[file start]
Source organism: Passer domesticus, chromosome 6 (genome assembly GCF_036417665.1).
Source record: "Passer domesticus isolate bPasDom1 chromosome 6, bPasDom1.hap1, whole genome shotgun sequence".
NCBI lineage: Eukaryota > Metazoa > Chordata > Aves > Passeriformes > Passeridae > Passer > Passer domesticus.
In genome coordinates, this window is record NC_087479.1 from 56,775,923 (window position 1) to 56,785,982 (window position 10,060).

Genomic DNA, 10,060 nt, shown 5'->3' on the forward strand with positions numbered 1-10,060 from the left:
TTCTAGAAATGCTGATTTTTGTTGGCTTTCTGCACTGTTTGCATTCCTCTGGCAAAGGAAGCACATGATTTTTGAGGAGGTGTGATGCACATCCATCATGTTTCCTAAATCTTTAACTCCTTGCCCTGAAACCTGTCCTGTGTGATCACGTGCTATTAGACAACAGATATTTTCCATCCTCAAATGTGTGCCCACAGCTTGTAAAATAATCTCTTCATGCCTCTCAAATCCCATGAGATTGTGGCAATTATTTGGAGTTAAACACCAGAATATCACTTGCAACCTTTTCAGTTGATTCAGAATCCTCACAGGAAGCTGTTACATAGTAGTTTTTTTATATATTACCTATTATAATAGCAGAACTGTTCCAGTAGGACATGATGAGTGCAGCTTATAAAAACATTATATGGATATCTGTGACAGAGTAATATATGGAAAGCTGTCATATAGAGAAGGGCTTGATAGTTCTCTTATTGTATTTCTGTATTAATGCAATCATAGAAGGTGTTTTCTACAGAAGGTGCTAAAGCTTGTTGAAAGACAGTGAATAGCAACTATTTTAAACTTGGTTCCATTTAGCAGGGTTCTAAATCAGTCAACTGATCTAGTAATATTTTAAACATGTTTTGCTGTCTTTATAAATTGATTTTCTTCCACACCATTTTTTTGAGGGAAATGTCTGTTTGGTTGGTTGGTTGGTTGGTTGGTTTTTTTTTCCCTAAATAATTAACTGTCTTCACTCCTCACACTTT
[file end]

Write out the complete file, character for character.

Source organism: Passer domesticus, chromosome 6 (genome assembly GCF_036417665.1).
Source record: "Passer domesticus isolate bPasDom1 chromosome 6, bPasDom1.hap1, whole genome shotgun sequence".
NCBI lineage: Eukaryota > Metazoa > Chordata > Aves > Passeriformes > Passeridae > Passer > Passer domesticus.
In genome coordinates, this window is record NC_087479.1 from 56,775,923 (window position 1) to 56,785,982 (window position 10,060).

Genomic DNA, 10,060 nt, shown 5'->3' on the forward strand with positions numbered 1-10,060 from the left:
TTCTAGAAATGCTGATTTTTGTTGGCTTTCTGCACTGTTTGCATTCCTCTGGCAAAGGAAGCACATGATTTTTGAGGAGGTGTGATGCACATCCATCATGTTTCCTAAATCTTTAACTCCTTGCCCTGAAACCTGTCCTGTGTGATCACGTGCTATTAGACAACAGATATTTTCCATCCTCAAATGTGTGCCCACAGCTTGTAAAATAATCTCTTCATGCCTCTCAAATCCCATGAGATTGTGGCAATTATTTGGAGTTAAACACCAGAATATCACTTGCAACCTTTTCAGTTGATTCAGAATCCTCACAGGAAGCTGTTACATAGTAGTTTTTTTATATATTACCTATTATAATAGCAGAACTGTTCCAGTAGGACATGATGAGTGCAGCTTATAAAAACATTATATGGATATCTGTGACAGAGTAATATATGGAAAGCTGTCATATAGAGAAGGGCTTGATAGTTCTCTTATTGTATTTCTGTATTAATGCAATCATAGAAGGTGTTTTCTACAGAAGGTGCTAAAGCTTGTTGAAAGACAGTGAATAGCAACTATTTTAAACTTGGTTCCATTTAGCAGGGTTCTAAATCAGTCAACTGATCTAGTAATATTTTAAACATGTTTTGCTGTCTTTATAAATTGATTTTCTTCCACACCATTTTTTTGAGGGAAATGTCTGTTTGGTTGGTTGGTTGGTTGGTTGGTTTTTTTTTCCCTAAATAATTAACTGTCTTCACTCCTCACACTTT